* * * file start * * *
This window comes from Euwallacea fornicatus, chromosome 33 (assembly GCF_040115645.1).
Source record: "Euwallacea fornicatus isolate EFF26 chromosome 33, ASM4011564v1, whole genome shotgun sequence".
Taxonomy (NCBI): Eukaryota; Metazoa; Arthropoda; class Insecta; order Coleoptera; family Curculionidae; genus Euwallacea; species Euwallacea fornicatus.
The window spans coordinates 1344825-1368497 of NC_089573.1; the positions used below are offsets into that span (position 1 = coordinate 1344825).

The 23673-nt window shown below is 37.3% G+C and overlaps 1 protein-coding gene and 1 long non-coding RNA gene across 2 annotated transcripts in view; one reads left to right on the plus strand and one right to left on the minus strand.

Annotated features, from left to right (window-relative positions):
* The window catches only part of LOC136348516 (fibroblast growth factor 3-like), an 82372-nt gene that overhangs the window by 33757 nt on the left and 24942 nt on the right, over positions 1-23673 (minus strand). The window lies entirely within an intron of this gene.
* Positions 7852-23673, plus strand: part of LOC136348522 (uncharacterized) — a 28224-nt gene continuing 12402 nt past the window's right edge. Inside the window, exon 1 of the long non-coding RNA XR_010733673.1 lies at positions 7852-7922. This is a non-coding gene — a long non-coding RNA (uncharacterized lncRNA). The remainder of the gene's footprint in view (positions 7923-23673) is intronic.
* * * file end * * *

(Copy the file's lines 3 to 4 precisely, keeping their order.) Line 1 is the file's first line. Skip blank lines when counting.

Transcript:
Taxonomy (NCBI): Eukaryota; Metazoa; Arthropoda; class Insecta; order Coleoptera; family Curculionidae; genus Euwallacea; species Euwallacea fornicatus.
The window spans coordinates 1344825-1368497 of NC_089573.1; the positions used below are offsets into that span (position 1 = coordinate 1344825).